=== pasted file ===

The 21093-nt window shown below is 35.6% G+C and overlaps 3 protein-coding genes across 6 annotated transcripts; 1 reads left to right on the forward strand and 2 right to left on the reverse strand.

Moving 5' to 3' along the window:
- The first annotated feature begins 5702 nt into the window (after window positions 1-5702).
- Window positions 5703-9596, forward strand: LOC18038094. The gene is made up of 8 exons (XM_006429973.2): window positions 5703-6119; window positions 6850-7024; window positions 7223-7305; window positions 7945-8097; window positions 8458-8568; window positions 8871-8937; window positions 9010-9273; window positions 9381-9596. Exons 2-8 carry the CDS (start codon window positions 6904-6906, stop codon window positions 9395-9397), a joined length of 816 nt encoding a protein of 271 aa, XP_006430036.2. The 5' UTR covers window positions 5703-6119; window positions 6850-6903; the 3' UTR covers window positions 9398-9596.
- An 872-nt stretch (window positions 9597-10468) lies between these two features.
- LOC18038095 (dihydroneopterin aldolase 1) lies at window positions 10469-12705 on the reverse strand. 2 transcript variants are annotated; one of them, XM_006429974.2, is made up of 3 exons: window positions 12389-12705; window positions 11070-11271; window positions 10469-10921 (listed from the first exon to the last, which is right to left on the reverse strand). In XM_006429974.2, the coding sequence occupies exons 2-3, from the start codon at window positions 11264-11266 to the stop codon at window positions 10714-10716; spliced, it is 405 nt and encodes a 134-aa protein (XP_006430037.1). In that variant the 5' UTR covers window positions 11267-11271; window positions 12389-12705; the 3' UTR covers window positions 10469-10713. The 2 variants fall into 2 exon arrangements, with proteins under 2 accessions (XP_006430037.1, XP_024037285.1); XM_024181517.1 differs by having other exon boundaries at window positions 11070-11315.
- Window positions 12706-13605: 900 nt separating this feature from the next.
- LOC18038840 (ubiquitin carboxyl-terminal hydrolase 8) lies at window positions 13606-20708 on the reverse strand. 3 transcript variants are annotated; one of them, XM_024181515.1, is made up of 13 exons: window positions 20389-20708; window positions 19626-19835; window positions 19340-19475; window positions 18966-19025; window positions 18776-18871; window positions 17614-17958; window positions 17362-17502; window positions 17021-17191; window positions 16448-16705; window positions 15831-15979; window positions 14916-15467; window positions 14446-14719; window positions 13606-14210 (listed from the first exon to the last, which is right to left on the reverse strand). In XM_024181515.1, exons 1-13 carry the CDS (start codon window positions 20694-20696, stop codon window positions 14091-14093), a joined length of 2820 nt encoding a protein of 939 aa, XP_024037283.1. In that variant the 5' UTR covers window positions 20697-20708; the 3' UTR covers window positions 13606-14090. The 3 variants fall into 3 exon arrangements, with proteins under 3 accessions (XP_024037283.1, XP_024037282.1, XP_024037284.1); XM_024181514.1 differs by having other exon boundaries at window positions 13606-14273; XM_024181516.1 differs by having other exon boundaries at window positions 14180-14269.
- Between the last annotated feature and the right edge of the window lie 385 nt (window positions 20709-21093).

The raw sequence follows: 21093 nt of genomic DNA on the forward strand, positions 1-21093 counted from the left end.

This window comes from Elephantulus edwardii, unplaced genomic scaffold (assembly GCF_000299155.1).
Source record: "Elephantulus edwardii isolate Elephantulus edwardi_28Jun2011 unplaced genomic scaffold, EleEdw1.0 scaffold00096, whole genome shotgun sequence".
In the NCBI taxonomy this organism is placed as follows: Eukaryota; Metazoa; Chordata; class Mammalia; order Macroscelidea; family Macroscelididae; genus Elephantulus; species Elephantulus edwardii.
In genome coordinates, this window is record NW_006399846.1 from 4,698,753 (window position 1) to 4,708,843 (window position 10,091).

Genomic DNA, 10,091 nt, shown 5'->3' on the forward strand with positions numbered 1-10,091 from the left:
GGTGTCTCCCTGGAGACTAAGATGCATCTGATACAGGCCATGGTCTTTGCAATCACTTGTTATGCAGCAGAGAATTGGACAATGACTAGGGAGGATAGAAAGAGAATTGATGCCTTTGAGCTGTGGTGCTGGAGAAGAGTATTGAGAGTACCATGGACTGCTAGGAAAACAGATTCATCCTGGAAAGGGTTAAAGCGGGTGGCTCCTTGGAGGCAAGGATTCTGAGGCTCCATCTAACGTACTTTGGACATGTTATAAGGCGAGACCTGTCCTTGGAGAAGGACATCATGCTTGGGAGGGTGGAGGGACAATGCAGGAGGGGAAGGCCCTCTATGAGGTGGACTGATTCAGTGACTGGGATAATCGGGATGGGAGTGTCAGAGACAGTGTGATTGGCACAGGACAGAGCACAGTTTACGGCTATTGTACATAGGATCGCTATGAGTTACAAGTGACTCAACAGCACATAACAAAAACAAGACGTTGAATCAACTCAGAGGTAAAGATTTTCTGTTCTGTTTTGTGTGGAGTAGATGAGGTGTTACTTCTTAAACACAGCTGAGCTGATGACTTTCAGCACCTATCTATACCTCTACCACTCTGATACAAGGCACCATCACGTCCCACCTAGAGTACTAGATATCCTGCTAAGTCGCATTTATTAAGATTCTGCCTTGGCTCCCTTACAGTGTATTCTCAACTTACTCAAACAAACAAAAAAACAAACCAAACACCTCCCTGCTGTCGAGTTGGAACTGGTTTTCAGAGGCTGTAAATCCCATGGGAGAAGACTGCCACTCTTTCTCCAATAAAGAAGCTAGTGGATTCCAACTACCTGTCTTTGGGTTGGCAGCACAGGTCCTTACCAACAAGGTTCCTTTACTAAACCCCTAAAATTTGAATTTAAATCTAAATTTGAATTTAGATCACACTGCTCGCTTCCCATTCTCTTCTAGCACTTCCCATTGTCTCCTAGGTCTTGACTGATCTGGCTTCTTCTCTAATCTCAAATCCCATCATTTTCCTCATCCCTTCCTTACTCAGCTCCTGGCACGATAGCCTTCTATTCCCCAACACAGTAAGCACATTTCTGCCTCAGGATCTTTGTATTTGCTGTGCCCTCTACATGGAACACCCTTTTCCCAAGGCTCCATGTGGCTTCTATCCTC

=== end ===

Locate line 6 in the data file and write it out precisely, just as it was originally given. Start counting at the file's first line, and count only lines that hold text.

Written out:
- LOC18038095 (dihydroneopterin aldolase 1) lies at window positions 10469-12705 on the reverse strand. 2 transcript variants are annotated; one of them, XM_006429974.2, is made up of 3 exons: window positions 12389-12705; window positions 11070-11271; window positions 10469-10921 (listed from the first exon to the last, which is right to left on the reverse strand). In XM_006429974.2, the coding sequence occupies exons 2-3, from the start codon at window positions 11264-11266 to the stop codon at window positions 10714-10716; spliced, it is 405 nt and encodes a 134-aa protein (XP_006430037.1). In that variant the 5' UTR covers window positions 11267-11271; window positions 12389-12705; the 3' UTR covers window positions 10469-10713. The 2 variants fall into 2 exon arrangements, with proteins under 2 accessions (XP_006430037.1, XP_024037285.1); XM_024181517.1 differs by having other exon boundaries at window positions 11070-11315.